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Journal of Thoracic Oncology:
doi: 10.1097/JTO.0b013e31820cf068
Editorial

Finding ALK-Positive Lung Cancer: What Are We Really Looking for?

Camidge, D. Ross MD, PhD*; Hirsch, Fred R. MD, PhD*†; Varella-Garcia, Marileila PhD*; Franklin, Wilbur A. MD†

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*Division of Medical Oncology and †Department of Pathology, University of Colorado Comprehensive Cancer Center, Aurora, Colorado.

Disclosure: D. Ross Camidge, MD, PhD, serves on the advisory board for Pfizer and has received research funding from Pfizer, Lilly, and Novartis. Fred R. Hirsch, MD, PhD, serves on the advisory board for Pfizer, has received research funding from Ventana and Roche, and holds a patent for EGFR FISH. Marileila Varella-Garcia, PhD, holds a patent for EGFR FISH. Wilbur A. Franklin, MD, holds a patent for EGFR FISH.

Author for correspondence: D. Ross Camidge, MD, PhD, Room ACP 2256, Anschutz Cancer Pavillion, University of Colorado, Aurora, CO 80045. E-mail: ross.camidge@ucdenver.edu

The anaplastic lymphoma kinase (ALK) is a transmembrane tyrosine kinase encoded on chromosome 2.1 It was first described as one of the fusion partners within a reciprocal translocation (t(2;5)(p23;q35)) occurring in anaplastic large cell lymphoma.2,3 Activation of ALK through chromosomal rearrangements (inversions or translocations) that fuse various 5′ partners with the 3′ kinase domain of ALK have since been described in several other malignancies, including non-small cell lung cancer.1,4 In lung cancer, the most common 5′ fusion partner for ALK is EML4, but two other fusion partners, KIF5B and TFG, have also been reported.5–7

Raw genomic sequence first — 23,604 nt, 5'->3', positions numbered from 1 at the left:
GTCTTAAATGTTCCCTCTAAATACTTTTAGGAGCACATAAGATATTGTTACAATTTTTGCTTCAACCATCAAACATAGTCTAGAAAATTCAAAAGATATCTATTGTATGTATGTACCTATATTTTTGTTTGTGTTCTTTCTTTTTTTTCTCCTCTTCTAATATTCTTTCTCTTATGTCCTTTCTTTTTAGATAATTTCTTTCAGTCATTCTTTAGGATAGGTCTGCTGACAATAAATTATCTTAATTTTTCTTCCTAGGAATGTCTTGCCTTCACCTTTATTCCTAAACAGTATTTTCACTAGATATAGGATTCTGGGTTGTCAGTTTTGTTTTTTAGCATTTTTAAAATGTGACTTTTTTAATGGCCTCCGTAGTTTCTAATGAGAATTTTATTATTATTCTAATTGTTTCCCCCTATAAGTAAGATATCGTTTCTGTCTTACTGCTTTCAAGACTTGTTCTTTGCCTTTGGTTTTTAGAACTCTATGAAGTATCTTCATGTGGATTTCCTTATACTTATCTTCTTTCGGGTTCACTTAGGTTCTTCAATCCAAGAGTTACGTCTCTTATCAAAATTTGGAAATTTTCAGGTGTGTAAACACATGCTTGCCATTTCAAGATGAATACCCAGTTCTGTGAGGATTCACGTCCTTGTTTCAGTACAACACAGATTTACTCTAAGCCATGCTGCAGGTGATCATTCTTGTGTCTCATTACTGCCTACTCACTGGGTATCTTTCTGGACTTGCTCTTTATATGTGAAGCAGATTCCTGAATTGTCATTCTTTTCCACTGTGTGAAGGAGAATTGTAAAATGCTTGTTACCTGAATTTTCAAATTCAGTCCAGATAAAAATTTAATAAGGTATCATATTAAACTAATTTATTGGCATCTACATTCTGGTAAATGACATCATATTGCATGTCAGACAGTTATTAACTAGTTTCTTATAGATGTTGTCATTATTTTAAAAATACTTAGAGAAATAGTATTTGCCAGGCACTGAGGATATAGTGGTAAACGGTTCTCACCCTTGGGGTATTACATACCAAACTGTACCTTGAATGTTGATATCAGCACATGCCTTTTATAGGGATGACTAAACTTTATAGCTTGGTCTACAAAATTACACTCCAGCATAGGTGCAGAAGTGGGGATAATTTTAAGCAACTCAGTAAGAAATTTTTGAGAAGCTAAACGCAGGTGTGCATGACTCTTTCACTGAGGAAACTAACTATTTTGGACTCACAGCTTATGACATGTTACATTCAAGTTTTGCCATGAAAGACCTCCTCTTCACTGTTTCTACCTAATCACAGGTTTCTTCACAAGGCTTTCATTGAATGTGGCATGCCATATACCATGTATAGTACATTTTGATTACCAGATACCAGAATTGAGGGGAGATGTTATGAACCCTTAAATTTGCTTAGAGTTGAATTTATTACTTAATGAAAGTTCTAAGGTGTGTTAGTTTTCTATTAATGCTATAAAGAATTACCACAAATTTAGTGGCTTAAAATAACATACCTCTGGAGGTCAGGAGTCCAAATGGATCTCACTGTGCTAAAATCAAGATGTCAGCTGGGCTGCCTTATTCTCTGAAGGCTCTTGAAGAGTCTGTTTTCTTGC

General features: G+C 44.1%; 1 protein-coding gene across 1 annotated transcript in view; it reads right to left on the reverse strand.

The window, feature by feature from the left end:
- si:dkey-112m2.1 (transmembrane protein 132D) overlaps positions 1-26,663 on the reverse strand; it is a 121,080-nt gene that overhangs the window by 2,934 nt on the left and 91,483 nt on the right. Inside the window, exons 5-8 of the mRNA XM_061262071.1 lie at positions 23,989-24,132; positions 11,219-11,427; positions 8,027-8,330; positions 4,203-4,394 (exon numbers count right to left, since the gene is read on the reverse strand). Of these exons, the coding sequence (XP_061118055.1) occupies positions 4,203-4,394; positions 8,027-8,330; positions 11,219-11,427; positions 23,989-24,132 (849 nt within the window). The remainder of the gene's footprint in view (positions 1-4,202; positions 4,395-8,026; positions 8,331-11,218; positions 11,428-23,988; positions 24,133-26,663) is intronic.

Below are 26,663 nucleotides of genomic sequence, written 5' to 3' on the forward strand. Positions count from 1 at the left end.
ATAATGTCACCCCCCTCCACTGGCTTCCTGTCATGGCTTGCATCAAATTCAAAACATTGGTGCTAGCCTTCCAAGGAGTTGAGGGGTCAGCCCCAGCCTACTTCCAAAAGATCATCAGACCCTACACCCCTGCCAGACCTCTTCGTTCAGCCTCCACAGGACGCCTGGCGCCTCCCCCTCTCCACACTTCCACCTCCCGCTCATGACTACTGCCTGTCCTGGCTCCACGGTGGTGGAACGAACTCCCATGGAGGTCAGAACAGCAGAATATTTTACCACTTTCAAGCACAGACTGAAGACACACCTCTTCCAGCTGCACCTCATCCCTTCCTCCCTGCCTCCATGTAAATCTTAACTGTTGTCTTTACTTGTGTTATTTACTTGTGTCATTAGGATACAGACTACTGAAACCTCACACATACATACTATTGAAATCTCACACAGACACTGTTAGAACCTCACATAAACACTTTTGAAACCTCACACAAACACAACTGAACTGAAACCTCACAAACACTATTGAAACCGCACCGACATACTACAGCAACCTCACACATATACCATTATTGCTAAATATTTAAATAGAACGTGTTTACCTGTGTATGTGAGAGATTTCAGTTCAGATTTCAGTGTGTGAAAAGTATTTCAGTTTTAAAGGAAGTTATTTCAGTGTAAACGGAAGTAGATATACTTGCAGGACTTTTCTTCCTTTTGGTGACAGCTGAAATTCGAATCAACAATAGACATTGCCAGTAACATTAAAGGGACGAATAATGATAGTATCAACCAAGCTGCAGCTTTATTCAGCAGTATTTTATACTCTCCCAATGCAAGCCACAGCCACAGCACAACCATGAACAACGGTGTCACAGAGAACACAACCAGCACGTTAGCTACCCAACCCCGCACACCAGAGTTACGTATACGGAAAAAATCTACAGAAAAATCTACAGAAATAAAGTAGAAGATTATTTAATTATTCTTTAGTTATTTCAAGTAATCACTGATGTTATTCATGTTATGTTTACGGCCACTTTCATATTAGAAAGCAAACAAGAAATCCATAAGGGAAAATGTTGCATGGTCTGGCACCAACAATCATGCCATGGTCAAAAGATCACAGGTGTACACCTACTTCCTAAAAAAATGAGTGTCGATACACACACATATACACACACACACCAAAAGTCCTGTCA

Interest in this chromosomal arrangement in lung cancer has been piqued by clinical trials of crizotinib (PF-02341066), a dual MET/ALK inhibitor that has shown astonishing clinical activity in patients with ALK rearrangements proven by fluorescence in situ hybridization (FISH) using the Vysis ALK break-apart probe set.8 Registration studies comparing crizotinib to standard chemotherapy in this population are ongoing, and Pfizer has also announced plans to file with the Food and Drug Administration for accelerated approval based on the initial phase I results.

A major limitation, both in implementing these ongoing trials and in getting access to the drug, if it were to be licensed for a molecularly defined indication, is the small proportion of lung cancer patients who have ALK rearrangements. A recent meta-analysis has indicated that only 4% of lung cancers have ALK rearrangements.4 How to best identify this 4% and which ALK testing method should be employed are rapidly becoming crucial issues in the optimal management of patients with lung cancer.

FISH is the current gold standard used as an entry criterion for all the crizotinib trials to date. The break-apart format of the FISH probe allows detection of rearrangements involving the tyrosine kinase domain of ALK independent of the fusion partner or specific breakpoint. The cut point for determination of a positive result has been set for the lung cancer trials at more than 15% of tumor cells positive for split red and green signals (separated by more than two signal diameters) or single red (3′) signals.8,9 Yet, FISH requires specialized laboratory techniques, expert interpretation, and may also be viewed as a relatively expensive screening assay.